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Gamecock Swimmers Help Give Hope to Harper

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Written by student assistant Rebecca Duensing

The Women's Swimming and Diving team has their eyes set on a big event coming up, but it's not a swim meet. In a few weeks they will participate in Relay for Life on campus, with a very special motivation for their walk.

Her name is Harper Doughtie, a seven-year-old girl living in North Carolina who they have never met. Harper was diagnosed with leukemia on September 9th, 2011.  The form of leukemia that Harper has is very rare, attacking her immune system. While she is undergoing chemotherapy, her immune system is so weak that she isn't allowed to have visitors.

Maryn Bieganski_crop.jpegHead Coach McGee Moody and Harper's mother, Vickie Doughtie, were friends in college and he learned through Facebook about her daughter's illness. Moody thought that it would be a good idea for the team to support her and Maryn Bieganski (left) and several other members agreed. Bieganski said that the idea of helping Harper really "hit the hearts" of the team. Over the last six months, Moody says that "Harper has become an integral part of our women's team and they talk about her often."

According to Moody and Bieganski, it was senior captain Mallory Cage who really organized the effort and assigned members to send Harper cards, games or books at least four times a month. Bieganski said that for every holiday the team would send a basket of crafts they made or activities for her to do. Doughtie said the team "took the ball and ran with it," that the women all of a sudden started sending letters to cheer Harper up. Doughtie knows it's hard for Harper, who isn't able to be around children her own age, to be cooped up at home all the time with her and her dad. Doughtie said that the team has been "really great," and that "she [Harper] loves getting her packages in the mail."

The team made a video to send to Harper as an introduction. Moody said it was "nothing major, just an introduction where they all talked for a second, said hey, and let her know they were sending some gifts."  Bieganski said it was a chance to let Harper know they were "praying for her and fighting for her." The team also sent Harper a swim team shirt that Doughtie notes has become her favorite nightgown.

Harper Doughtie.jpg

From Harper's Facebook page: "Harper in one of her t-shirts from the Univ of SC swim team - she loves to wear it as a nightgown. Thank you to the ladies swim team for all the support for Harper! We really appreciate it!"

Doughtie remembers one package specifically; it came around Thanksgiving, right when Harper got sick again and had to be admitted to the hospital. The package was full of hand-drawn turkeys made from the team's handprints. Doughtie said the best thing about it was being able to see Harper smiling and laughing because the team took time to make them. She loves that the things Harper receives from the team aren't generic. They "take time to make it personal; that's what's so cool."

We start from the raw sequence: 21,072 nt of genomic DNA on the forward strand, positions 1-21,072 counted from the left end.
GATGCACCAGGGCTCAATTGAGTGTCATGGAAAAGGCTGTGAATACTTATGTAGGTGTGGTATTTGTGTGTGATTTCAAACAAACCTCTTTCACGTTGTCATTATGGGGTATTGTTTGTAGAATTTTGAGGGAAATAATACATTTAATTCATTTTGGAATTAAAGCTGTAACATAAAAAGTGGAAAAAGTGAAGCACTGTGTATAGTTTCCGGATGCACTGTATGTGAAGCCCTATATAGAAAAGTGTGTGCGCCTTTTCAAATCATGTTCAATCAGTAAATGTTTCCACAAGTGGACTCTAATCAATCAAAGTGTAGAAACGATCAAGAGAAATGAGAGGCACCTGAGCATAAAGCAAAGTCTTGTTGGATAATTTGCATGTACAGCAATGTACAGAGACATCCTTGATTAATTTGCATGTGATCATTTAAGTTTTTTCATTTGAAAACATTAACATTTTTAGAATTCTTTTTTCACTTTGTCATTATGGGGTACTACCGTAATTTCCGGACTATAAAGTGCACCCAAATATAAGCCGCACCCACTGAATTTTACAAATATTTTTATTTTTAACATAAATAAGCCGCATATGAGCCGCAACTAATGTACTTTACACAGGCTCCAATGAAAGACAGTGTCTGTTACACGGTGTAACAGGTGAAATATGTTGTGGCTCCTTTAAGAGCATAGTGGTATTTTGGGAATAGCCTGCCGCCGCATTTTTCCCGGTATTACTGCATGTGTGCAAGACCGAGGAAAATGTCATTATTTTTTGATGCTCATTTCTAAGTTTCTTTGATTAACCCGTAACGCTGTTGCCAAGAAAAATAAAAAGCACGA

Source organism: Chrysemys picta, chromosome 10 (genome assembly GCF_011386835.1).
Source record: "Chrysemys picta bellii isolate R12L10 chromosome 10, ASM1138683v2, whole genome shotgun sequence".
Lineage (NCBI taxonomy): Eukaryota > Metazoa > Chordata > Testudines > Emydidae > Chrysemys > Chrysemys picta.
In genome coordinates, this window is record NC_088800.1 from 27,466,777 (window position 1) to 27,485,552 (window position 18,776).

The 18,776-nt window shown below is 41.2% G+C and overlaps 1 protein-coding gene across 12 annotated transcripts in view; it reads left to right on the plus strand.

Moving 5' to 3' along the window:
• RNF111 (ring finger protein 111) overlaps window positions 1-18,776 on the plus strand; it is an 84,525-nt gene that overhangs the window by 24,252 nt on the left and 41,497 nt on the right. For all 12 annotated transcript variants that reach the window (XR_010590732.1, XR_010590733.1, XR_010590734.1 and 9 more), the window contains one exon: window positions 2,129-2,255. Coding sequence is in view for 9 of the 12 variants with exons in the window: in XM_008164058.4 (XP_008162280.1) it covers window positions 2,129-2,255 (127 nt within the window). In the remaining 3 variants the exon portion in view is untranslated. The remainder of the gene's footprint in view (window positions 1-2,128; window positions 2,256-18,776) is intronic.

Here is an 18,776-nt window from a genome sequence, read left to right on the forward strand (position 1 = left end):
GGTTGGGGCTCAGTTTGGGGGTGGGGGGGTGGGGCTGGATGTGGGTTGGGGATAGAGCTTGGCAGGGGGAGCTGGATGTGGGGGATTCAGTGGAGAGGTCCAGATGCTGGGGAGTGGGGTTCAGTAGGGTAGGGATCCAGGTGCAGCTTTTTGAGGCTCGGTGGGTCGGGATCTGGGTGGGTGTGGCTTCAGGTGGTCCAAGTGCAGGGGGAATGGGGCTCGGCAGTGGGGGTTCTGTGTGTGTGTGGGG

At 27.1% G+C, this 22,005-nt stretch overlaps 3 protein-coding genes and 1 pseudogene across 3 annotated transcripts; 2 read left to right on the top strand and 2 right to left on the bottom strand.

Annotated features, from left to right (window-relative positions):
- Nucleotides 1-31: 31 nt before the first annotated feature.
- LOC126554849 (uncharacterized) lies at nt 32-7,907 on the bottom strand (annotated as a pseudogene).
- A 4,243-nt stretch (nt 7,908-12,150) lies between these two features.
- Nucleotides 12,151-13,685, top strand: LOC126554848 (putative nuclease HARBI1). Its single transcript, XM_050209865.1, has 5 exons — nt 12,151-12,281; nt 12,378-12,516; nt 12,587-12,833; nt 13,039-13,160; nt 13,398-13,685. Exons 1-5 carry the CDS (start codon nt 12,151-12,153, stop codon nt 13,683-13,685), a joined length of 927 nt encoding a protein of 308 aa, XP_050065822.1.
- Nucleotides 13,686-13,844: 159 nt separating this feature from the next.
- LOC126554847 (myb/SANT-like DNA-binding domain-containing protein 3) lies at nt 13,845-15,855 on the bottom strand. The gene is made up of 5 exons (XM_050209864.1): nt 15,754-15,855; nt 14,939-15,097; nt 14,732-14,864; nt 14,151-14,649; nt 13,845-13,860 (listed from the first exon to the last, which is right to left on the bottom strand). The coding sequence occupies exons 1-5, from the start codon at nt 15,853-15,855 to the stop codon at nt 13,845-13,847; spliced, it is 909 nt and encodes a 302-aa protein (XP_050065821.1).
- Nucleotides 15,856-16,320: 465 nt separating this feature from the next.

"Anytime anybody takes interest in your child and does anything to make your child happy when they're going through something so tough, I can't even express it. It just means a lot," said Doughtie.

Moody believes that Harper has given the team some perspective of what is really important. Bieganski noted that the team comes to practice every day a little bit happier.

"Our situations aren't as bad. You could be having a bad day at school, you could have a bad exam, but you aren't in quarantine," said Bieganski. "It's something you really have to think about."

For Bieganski individually, Harper has really come to mean a lot. Bieganski shared that she thinks about Harper daily because she has loved ones with cancer, some of whom have passed away. Bieganski said it affects her and helps her be "grateful to be able to go through daily life without complications like that, and to be thankful for all that I have."

Bieganski and teammate Rachel Elliot organized a Relay for Life team in Harper's honor and have chosen to name themselves "Harper's Helpers." They have designated the money they raise to go toward research in the field of childhood cancers.

Moody and Doughtie both hope to be able to bring Harper to a meet in the future once she is well enough to travel. Doughtie was enthusiastic that there was "no doubt" about whether they would come down.

"[Harper] can't wait to make it down there and give all of them hugs," said Doughtie. "They've got to be a pretty special group to do this for a little girl that they've never met."

Even though they live in Tar Heel country, Doughtie says they've become a whole household of Gamecock fans.

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